UNAIDS Highlights Need to Focus HIV Efforts on Women, Girls

Article

Globally, 18.6 million women and girls were living with HIV in 2015.

pediatrics, infectious disease, HIV/AIDS, human immunodeficiency virus, acquired immunodeficiency syndrome, OBGYN, women’s health

Despite major advances in HIV diagnostics and treatment, the virus has heavy prevalence around the globe. The Joint United Nations Program on HIV/AIDS (UNAIDS) is putting an especially strong focus on women and girls, as a new report addresses the urgent need.

In 2015, 18.6 million women and girls around the world were living with HIV, according to the report. During that year, there were 1 million new HIV cases and 470,000 AIDS-related deaths—all in females.

“Women are leading change in increasing demand for and access to HIV and health services,” Michel Sidibé, (picture) executive director of UNAIDS, said in a news release. “This movement needs to grow to allow families to thrive, societies to flourish, and economies to progress.”

Women are more susceptible to HIV than men to start off with. For one, the virus is able to make its way through the cells of the vaginal lining, which has a larger surface area than the penis. HIV also has more time exposed to mucosal, where some cells that can assist the virus are located. In addition, there’s higher level of the virus in semen compared to vaginal fluids.

Adolescent girls are even more likely to contract the virus because the mucosa in the immature cervix is highly vulnerable to HIV. Some countries around the world have additional burdens that contribute to the high HIV rate in young girls. The report found that only 30% of countries have equal amounts of boys and girls going to upper secondary school. In western and central Africa, only one-third of young women ages 15 to 24 said that they have a final say in their own healthcare.

“Every girl should have the opportunity to stay in school, every young woman should have the decision-making power over her own sexual and reproductive health and all women and girls should be able to protect themselves against HIV,” Sidibé continued.

Domestic and sexual abuse also puts women at risk for HIV. Women who experience such by an intimate partner are up to 50% more likely to become infected.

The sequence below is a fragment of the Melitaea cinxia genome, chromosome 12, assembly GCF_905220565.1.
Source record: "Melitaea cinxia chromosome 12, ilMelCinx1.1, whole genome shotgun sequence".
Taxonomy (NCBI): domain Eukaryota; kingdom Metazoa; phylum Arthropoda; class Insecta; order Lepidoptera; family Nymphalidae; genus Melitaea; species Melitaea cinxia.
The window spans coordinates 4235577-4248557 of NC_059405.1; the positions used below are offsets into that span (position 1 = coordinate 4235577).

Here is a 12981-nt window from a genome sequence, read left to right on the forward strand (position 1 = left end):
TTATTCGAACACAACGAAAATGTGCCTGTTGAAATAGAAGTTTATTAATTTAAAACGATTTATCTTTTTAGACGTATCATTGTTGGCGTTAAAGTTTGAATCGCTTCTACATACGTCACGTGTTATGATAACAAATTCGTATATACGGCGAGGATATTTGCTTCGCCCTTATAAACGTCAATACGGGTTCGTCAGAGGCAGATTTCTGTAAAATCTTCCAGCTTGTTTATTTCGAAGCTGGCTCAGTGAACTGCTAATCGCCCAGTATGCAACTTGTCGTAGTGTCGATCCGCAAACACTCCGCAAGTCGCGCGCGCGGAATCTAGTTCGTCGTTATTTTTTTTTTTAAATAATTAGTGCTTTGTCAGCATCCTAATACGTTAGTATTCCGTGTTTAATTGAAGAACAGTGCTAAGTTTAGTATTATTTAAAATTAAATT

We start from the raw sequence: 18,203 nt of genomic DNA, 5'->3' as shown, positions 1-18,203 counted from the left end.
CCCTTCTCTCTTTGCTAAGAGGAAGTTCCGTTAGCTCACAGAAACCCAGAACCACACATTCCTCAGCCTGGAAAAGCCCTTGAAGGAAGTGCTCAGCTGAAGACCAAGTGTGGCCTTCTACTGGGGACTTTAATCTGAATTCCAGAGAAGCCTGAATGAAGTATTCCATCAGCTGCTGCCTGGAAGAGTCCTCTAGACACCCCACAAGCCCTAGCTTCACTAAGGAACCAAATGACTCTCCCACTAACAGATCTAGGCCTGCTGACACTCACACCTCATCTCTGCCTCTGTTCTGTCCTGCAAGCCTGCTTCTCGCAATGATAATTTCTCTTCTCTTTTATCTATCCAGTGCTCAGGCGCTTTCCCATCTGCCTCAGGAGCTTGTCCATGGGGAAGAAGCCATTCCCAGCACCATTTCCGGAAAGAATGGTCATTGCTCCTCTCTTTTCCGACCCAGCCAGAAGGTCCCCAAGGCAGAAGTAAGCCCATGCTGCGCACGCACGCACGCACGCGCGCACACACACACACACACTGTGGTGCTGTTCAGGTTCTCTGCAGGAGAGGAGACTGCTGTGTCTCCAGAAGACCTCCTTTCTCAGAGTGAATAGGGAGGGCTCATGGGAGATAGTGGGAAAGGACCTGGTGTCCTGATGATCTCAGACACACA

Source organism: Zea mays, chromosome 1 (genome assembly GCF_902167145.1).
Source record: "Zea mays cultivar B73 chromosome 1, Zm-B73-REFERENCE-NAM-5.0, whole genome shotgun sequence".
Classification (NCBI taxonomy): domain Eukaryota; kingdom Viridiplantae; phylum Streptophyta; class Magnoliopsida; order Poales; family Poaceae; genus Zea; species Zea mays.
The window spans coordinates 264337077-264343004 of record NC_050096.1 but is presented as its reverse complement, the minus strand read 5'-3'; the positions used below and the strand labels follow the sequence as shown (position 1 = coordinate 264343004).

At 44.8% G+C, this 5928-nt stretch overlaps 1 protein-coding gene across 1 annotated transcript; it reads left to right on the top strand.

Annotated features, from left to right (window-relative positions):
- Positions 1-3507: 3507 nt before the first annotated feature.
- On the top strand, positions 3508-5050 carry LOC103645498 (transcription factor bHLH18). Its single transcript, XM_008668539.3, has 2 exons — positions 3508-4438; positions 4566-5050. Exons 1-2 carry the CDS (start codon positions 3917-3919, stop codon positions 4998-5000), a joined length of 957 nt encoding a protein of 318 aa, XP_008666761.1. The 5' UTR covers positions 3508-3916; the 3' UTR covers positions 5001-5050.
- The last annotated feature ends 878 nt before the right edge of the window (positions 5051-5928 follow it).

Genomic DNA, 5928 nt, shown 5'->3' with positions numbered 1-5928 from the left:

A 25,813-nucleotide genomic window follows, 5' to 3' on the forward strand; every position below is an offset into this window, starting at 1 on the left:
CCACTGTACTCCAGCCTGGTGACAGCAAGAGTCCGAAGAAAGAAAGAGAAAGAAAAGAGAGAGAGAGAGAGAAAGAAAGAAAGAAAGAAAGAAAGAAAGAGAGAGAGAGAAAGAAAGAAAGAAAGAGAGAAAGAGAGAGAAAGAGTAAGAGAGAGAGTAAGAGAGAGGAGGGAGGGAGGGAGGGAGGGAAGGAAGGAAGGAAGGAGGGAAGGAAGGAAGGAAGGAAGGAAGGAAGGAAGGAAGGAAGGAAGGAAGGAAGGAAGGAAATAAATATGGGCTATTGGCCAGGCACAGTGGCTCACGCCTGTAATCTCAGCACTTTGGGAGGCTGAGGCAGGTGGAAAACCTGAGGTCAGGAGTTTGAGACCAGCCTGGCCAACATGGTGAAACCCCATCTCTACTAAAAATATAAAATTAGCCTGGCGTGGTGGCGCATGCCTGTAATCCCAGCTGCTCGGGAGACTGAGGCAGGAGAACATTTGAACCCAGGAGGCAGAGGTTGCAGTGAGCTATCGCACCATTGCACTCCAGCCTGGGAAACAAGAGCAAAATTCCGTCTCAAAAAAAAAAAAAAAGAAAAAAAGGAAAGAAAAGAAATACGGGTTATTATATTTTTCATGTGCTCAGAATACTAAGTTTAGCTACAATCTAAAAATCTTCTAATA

On a positive note, more women are on antiretroviral therapy than men (52% vs. 41%), the report noted. This has resulted in a decreasing number of AIDS-related deaths since 2010 and a bigger drop has been observed in woman (33% vs. 15% decrease).

Integrated health services need to be ramped up, especially in poverty-stricken countries. The UNAIDS report says that sexual and reproductive health services increase access to HIV-related illnesses treatment, and can help with screening and prevention. Having post-rape care services accessible is also important to preventing HIV and other sexually transmitted infections (STIs), as well as unintended pregnancies and psychological trauma. By making such services more easily available to women and girls around the world, they can feel empowered and able to take control of their own health rights.

The 2016 United Nations Political Declaration on Ending AIDS detailed goals for the future of HIV/AIDS. Among other targeted groups, a few goals for women and girls include:

  • Reach all women, adolescent girls, and key populations with HIV prevention services by 2020
  • Reduce HIV infections per year from 390,000 to below 100,000 in young women 15 to 24
  • Eliminate gender inequalities and gender-based abuse and violence

Whether biological, structural, or behavioral, there are various factors that can disproportionately impact women and girls when it comes to HIV risk—which is why women and girls need more support than ever.

“Women’s rights are human rights—no exceptions,” Sidibé said.

The report, “When Woman Lead, Changes Happen,” news release, and headshot were provided by UNAIDS.

Related Coverage:

Certain Genital Bacteria Trigger Risk of HIV

Trump Policies Could Erase Gains in HIV Epidemic

Vaginal Ring Lowers HIV Risk Without Interfering with Sexual Intercourse

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